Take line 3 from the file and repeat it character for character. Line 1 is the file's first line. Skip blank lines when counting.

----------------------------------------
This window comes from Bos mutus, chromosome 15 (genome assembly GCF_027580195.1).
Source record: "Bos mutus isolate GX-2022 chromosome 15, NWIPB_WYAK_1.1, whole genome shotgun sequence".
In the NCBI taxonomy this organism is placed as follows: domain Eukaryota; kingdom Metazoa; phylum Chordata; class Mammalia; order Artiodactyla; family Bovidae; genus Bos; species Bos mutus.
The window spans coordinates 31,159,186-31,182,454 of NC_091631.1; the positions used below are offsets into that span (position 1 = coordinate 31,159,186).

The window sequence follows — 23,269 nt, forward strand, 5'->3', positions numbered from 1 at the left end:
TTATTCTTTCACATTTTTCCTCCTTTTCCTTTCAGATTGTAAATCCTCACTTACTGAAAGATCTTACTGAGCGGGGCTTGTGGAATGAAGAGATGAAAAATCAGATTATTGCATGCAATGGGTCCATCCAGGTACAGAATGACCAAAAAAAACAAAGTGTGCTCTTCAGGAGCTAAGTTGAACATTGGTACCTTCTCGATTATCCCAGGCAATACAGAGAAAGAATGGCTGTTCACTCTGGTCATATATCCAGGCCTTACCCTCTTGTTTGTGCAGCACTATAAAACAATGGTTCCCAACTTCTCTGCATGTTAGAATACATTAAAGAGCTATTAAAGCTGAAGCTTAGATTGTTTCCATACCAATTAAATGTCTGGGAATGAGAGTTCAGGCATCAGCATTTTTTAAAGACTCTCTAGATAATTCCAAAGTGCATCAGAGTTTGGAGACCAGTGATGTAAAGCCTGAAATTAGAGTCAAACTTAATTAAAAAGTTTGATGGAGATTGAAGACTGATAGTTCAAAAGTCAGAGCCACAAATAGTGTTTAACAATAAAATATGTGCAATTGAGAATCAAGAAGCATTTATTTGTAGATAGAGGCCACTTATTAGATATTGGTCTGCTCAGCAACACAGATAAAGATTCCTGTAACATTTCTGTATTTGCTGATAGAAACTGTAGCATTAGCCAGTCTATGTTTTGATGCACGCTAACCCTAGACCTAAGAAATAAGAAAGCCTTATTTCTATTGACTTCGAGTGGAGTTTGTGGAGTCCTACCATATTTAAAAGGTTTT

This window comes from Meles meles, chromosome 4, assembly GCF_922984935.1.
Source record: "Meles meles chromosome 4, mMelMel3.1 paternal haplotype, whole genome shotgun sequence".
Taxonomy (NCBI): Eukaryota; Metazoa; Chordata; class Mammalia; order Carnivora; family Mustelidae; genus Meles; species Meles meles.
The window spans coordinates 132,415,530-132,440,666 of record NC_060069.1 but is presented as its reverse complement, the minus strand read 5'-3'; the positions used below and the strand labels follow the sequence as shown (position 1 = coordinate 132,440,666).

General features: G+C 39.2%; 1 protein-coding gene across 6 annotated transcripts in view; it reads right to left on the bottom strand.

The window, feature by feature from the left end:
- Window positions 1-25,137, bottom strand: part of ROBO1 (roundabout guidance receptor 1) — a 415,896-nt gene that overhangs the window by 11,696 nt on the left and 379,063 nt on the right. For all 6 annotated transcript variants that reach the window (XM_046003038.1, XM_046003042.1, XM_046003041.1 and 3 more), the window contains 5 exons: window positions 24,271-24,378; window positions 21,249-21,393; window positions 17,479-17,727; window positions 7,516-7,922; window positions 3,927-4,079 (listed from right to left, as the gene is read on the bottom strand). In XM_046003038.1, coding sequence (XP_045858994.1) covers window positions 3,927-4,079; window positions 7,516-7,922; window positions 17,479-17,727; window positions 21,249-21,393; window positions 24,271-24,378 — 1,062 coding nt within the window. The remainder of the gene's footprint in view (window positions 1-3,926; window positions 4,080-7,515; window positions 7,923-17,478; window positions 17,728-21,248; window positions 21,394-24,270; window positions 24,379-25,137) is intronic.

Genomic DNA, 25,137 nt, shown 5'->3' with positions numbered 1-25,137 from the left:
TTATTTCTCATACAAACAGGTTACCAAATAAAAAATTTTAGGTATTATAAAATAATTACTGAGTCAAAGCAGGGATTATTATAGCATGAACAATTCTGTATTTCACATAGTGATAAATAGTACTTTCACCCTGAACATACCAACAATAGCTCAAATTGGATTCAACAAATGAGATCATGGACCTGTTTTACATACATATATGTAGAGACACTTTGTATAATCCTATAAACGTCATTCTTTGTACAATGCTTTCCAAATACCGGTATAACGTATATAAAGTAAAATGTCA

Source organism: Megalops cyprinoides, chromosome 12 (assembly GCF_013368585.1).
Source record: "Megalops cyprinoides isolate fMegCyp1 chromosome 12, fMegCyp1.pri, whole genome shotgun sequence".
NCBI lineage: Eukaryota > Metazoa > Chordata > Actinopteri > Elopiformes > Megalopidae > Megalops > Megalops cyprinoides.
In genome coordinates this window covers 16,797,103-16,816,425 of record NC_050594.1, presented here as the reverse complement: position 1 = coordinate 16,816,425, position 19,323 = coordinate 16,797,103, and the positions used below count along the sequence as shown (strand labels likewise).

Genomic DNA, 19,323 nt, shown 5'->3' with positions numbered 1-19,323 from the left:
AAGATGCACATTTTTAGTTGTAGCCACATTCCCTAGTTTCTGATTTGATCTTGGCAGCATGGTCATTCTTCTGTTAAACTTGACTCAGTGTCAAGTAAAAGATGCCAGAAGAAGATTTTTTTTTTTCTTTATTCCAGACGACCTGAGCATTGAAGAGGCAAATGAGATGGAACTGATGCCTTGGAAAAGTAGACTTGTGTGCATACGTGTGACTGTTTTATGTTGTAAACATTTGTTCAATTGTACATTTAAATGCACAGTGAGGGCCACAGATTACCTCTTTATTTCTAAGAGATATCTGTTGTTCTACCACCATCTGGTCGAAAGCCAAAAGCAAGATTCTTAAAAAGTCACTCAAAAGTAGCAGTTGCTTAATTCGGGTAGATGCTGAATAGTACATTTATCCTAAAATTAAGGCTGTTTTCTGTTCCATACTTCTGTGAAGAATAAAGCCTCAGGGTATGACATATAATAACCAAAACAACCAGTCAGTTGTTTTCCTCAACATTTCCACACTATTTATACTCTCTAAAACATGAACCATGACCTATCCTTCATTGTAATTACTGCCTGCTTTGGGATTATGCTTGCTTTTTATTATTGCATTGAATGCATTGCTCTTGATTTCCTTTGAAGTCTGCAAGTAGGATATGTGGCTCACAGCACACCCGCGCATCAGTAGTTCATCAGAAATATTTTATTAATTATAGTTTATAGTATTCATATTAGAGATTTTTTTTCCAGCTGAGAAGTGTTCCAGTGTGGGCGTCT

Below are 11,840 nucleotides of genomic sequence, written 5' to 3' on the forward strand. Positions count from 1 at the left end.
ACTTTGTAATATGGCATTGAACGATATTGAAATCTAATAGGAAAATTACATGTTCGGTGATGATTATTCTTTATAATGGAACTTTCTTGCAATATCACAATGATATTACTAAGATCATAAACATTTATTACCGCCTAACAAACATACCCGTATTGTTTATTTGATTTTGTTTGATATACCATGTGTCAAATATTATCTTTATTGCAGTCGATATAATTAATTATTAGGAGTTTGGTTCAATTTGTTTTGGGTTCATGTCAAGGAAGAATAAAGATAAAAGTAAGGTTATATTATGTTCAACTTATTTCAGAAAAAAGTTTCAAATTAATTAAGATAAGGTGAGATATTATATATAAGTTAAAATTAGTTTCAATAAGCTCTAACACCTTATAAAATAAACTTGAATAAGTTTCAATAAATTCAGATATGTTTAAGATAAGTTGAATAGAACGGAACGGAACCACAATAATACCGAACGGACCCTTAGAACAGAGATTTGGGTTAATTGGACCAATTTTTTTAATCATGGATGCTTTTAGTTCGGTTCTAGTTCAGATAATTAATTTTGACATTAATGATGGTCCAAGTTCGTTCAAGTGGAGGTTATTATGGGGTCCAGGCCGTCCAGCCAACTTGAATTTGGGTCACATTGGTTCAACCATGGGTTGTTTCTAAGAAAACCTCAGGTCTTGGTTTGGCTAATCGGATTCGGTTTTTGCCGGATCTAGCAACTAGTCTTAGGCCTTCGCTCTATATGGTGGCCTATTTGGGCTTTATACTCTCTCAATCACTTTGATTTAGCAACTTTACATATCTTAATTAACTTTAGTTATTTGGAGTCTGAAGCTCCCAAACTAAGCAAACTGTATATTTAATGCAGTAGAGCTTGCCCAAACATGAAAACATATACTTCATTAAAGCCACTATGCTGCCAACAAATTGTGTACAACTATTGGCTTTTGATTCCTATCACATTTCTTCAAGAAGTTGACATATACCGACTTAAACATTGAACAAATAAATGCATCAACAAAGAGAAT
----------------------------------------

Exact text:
In the NCBI taxonomy this organism is placed as follows: domain Eukaryota; kingdom Metazoa; phylum Chordata; class Mammalia; order Artiodactyla; family Bovidae; genus Bos; species Bos mutus.